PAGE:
R1. Food Handling
Centers must ensure that food handling practices comply with the state, local, or U.S. Public Health Service Food Code, whichever is more stringent. Centers must develop and implement a Hazard Analysis and Critical Control Point (HACCP) program as outlined in Annex 4 of the U.S. Public Health Service Food Code. All meat products must meet U.S. Department of Agriculture standards.
R2. Food Storage
Centers must ensure that storage of food complies with the state, local, or U.S. Public Health Service Food Code, whichever is more stringent, and does the following:
a. Storage areas protect food from the elements, fire, rodents, insects, organisms, and other causes of spoilage.
b. Chemicals, soaps, and poisons are properly labeled in accordance with Hazard Communication Standard (29 CFR Part 1910.1200) and stored separately from food.
c. Storerooms are well ventilated and food items are stored a minimum of six inches above the floor in a manner that protects the food from splash, dust, and other contamination and permits easy cleaning of the area. Exceptions are:
1. Metal pressurized beverage containers and cased food packaged in cans, glass, or other waterproof containers, and milk containers in plastic crates
2. Containers stored on dollies, racks, or pallets, provided such equipment is easily mobile
d. Storerooms are free of exposed or unprotected sewer lines, water lines (except automatic fire protection sprinkler heads), uninsulated steam lines, water heaters, refrigeration condensing units, or other heat-producing devices.
e. All refrigeration equipment (refrigerators and freezers) must be monitored to ensure proper temperature ranges are maintained at all times.
f. Open food containers, cooked and fresh, are covered, labeled, and dated to ensure proper usage.
R3. Pest Control
a. Take adequate measures to control insects and rodents in all areas. Only pesticides that are safe for use in food service areas shall be used in food service facilities.
b. Ensure that pesticides are applied only by a licensed professional pest control contractor in food service, residential, and education facilities. The following information must be obtained from the contractor and kept on file for at least three years:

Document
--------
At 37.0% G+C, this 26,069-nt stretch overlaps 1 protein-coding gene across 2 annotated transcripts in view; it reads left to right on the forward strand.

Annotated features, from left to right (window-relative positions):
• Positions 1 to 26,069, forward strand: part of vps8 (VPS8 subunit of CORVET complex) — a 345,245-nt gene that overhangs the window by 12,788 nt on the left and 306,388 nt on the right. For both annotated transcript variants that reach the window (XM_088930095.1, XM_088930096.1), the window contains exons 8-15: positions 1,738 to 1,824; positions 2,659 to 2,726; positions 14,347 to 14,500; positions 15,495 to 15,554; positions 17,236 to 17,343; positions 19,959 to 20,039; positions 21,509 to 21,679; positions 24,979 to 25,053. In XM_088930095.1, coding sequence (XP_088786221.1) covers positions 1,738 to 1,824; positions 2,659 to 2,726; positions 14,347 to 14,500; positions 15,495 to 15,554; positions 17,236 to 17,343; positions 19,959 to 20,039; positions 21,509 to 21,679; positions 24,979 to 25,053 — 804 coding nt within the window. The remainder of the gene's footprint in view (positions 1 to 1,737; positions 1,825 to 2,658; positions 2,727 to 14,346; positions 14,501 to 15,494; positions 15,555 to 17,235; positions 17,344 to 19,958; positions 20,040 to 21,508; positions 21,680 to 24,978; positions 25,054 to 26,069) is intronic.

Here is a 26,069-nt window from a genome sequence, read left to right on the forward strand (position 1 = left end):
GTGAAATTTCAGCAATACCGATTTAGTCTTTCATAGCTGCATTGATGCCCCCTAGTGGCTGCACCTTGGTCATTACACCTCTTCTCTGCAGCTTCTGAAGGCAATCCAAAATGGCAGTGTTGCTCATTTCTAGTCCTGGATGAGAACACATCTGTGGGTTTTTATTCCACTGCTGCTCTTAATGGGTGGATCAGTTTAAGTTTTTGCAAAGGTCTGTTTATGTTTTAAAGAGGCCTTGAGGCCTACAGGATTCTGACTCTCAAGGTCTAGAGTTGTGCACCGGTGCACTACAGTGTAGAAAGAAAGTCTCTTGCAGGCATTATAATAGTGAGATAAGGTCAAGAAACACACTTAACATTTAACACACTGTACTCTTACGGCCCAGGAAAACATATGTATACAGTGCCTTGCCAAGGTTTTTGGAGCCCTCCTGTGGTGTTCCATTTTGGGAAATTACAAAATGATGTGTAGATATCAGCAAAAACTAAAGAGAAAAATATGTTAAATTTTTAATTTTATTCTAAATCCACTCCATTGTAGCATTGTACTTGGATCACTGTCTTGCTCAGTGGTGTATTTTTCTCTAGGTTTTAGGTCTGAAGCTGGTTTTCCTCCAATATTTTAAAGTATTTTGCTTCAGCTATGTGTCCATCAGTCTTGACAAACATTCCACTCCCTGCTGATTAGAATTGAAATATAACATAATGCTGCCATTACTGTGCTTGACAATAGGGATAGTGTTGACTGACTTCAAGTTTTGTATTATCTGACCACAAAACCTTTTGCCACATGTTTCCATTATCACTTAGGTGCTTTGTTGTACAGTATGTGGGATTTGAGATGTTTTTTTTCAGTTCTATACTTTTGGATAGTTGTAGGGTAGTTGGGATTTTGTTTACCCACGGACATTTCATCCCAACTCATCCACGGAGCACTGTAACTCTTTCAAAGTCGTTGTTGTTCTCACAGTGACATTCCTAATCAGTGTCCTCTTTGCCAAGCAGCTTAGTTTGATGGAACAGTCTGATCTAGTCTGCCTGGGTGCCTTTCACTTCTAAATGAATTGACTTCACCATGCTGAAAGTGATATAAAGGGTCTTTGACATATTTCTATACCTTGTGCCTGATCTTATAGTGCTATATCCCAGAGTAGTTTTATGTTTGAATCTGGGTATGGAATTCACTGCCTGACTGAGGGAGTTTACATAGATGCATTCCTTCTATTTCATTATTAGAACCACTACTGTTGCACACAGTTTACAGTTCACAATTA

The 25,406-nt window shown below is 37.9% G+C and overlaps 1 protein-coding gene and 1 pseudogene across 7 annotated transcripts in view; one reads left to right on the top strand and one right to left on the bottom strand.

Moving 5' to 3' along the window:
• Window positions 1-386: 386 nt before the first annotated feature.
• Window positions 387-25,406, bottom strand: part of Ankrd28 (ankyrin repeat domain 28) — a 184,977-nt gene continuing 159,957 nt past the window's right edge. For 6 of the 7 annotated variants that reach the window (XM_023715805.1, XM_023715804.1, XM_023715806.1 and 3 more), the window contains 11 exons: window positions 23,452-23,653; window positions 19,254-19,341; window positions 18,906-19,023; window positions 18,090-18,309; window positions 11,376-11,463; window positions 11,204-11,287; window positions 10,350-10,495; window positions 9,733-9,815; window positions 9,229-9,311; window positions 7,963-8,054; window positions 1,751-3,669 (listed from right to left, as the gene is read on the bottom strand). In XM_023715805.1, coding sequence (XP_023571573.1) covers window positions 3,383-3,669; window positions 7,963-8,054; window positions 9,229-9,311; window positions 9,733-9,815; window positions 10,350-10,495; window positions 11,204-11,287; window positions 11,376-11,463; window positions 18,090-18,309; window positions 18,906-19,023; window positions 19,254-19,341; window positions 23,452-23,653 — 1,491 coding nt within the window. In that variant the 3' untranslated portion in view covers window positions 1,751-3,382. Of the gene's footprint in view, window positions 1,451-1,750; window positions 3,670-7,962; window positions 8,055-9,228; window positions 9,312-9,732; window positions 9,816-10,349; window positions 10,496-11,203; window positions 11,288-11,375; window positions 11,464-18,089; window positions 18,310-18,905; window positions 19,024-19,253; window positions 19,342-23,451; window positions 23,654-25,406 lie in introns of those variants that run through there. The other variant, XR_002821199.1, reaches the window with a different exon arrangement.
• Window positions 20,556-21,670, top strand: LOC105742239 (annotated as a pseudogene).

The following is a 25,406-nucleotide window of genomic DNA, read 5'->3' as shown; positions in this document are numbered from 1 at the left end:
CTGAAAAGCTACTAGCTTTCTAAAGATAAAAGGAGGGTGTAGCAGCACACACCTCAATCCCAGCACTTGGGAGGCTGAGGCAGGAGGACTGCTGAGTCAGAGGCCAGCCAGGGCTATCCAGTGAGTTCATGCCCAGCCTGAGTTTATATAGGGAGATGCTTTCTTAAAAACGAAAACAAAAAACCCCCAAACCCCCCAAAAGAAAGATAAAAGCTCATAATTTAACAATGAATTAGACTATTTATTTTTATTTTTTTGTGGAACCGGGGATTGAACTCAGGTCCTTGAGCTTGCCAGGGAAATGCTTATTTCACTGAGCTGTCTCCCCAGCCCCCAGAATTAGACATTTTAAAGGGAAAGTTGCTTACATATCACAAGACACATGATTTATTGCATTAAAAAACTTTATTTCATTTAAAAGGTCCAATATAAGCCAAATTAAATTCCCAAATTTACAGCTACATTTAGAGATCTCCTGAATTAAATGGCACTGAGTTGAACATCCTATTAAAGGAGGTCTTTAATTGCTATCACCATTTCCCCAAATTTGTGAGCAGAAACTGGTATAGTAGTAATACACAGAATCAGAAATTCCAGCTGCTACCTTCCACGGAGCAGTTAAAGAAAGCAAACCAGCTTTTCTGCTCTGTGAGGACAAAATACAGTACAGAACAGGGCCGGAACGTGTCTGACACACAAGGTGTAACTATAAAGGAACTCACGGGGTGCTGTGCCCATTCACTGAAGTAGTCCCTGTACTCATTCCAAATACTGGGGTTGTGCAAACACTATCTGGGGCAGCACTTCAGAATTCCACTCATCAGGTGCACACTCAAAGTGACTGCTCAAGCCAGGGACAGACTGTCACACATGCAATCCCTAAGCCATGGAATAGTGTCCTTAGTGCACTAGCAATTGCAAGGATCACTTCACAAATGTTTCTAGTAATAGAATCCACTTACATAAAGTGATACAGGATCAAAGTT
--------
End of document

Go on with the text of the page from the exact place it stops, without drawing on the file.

1. Name/type of chemicals used
2. Amount of chemical applied
3. Areas where applied and amount specific to location
4. Date when applied
5. Safety Data Sheets (SDSs) for the chemicals used
c. Ensure that pesticides are not stored for usage on centers except those that are approved by EPA for use in landscaping and gardening projects. Proper training on storage, use, and application of these chemicals must be provided to staff and students.
R4. Unsanitary Conditions
In accordance with Section 5(a) of the Occupational Safety and Health Act of 1970, centers must ensure that staff and students are not required or permitted to reside, work, be trained, or receive services in buildings or surroundings that are unsanitary, hazardous, or lack proper ventilation.
R5. Water Treatment
Centers must ensure that when non-municipal water and waste treatment facilities are used, the following requirements are met:
a. Water supplies meet center needs and satisfy National Primary Drinking Water Regulations (40 CFR 142).
b. Prior to construction or renovation, the standards or regulations of federal, state, and local health authorities are consulted. Renovation/building plans and specifications are sent to the National Office of Job Corps, with a copy to the Regional Office, for review.
c. Records are maintained showing the amount of water treated, amount of chlorine used, daily free chlorine residual, and other data pertaining to water treatment.
d. All required bacterial and chemical tests are performed by state or local health authorities, with the exception of the daily routine residual chlorine test that is to be conducted by center staff.
e. The center complies with the water quality and related standards of the state and with the standards established by the Federal Water Pollution Control Act 33 U.S.C. 1251 et seq.
f. Records are maintained documenting the water/wastewater treatment pursuant to standards set by the Environmental Protection Agency (EPA) and local authorities and should be maintained on center indefinitely. Waste treatment problems are brought to the attention of the appropriate EPA coordinator and the Regional Office.
g. Records of influent and effluent monitoring data are maintained as required by the plant’s effluent discharge permit and other data pertaining to wastewater treatment.
h. The analysis of all influent and effluent, as required by the discharge permit, is performed by a certified laboratory.